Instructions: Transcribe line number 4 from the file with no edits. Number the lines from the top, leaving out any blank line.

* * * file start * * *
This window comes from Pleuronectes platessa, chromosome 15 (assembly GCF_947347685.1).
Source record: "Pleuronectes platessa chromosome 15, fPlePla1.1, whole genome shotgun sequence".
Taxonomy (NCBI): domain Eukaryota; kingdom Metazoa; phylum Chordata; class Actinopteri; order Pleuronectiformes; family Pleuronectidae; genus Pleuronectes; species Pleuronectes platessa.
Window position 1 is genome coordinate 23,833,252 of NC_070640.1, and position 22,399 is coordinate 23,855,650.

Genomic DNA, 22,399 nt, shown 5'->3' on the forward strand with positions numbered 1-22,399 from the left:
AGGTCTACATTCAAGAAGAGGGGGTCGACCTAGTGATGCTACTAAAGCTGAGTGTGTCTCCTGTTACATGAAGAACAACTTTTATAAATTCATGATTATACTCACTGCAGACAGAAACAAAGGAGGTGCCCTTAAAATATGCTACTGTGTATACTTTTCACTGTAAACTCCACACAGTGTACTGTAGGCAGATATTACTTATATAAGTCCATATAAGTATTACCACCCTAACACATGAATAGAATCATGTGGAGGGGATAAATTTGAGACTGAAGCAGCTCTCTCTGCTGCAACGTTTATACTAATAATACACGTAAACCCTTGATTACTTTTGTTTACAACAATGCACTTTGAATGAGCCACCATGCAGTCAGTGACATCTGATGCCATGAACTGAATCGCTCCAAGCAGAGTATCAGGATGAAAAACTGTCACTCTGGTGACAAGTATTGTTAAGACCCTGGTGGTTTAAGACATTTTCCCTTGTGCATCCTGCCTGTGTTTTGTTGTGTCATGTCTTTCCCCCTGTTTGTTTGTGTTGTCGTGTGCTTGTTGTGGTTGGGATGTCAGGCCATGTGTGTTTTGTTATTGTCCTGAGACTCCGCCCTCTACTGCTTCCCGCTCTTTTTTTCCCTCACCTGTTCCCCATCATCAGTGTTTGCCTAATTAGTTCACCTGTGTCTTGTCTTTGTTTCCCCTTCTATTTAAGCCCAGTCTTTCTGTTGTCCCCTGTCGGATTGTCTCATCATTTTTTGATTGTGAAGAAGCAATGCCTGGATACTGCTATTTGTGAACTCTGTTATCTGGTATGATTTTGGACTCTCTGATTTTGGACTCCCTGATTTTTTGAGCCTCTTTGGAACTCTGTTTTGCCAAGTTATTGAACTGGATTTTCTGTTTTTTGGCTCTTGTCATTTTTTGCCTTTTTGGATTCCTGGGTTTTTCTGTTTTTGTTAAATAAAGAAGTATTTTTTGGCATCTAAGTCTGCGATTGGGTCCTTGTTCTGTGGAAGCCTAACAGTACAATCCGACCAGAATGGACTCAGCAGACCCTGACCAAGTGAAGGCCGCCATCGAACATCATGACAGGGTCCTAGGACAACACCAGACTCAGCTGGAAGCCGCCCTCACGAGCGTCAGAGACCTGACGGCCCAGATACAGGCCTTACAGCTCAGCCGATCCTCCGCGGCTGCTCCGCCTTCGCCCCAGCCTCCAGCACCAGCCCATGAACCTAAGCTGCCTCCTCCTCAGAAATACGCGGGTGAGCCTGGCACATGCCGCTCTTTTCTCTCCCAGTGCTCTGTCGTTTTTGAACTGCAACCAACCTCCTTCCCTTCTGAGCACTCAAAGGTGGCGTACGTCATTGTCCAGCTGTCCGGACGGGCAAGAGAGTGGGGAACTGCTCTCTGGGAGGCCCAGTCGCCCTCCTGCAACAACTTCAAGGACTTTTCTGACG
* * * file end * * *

Window position 1 is genome coordinate 23,833,252 of NC_070640.1, and position 22,399 is coordinate 23,855,650.